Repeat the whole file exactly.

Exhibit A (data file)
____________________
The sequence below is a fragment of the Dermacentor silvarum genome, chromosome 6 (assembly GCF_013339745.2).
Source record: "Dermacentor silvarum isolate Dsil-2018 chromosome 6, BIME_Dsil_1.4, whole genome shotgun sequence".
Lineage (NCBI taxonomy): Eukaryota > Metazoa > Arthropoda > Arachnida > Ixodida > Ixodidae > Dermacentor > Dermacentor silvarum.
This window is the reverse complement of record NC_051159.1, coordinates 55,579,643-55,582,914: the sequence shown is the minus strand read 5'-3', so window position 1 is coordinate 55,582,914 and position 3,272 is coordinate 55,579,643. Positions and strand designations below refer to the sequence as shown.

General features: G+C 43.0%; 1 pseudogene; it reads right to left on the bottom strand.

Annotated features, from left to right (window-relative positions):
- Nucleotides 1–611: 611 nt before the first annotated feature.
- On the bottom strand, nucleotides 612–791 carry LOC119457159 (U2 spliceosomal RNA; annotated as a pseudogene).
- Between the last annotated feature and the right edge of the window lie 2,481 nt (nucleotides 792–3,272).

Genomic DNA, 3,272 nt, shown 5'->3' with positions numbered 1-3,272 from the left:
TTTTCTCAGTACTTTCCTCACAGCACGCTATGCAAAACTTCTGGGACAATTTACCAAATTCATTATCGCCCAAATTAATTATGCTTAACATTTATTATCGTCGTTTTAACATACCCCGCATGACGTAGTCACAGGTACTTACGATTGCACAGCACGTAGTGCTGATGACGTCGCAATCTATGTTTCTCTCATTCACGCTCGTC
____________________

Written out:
The sequence below is a fragment of the Dermacentor silvarum genome, chromosome 6 (assembly GCF_013339745.2).
Source record: "Dermacentor silvarum isolate Dsil-2018 chromosome 6, BIME_Dsil_1.4, whole genome shotgun sequence".
Lineage (NCBI taxonomy): Eukaryota > Metazoa > Arthropoda > Arachnida > Ixodida > Ixodidae > Dermacentor > Dermacentor silvarum.
This window is the reverse complement of record NC_051159.1, coordinates 55,579,643-55,582,914: the sequence shown is the minus strand read 5'-3', so window position 1 is coordinate 55,582,914 and position 3,272 is coordinate 55,579,643. Positions and strand designations below refer to the sequence as shown.

General features: G+C 43.0%; 1 pseudogene; it reads right to left on the bottom strand.

Annotated features, from left to right (window-relative positions):
- Nucleotides 1–611: 611 nt before the first annotated feature.
- On the bottom strand, nucleotides 612–791 carry LOC119457159 (U2 spliceosomal RNA; annotated as a pseudogene).
- Between the last annotated feature and the right edge of the window lie 2,481 nt (nucleotides 792–3,272).

Genomic DNA, 3,272 nt, shown 5'->3' with positions numbered 1-3,272 from the left:
TTTTCTCAGTACTTTCCTCACAGCACGCTATGCAAAACTTCTGGGACAATTTACCAAATTCATTATCGCCCAAATTAATTATGCTTAACATTTATTATCGTCGTTTTAACATACCCCGCATGACGTAGTCACAGGTACTTACGATTGCACAGCACGTAGTGCTGATGACGTCGCAATCTATGTTTCTCTCATTCACGCTCGTC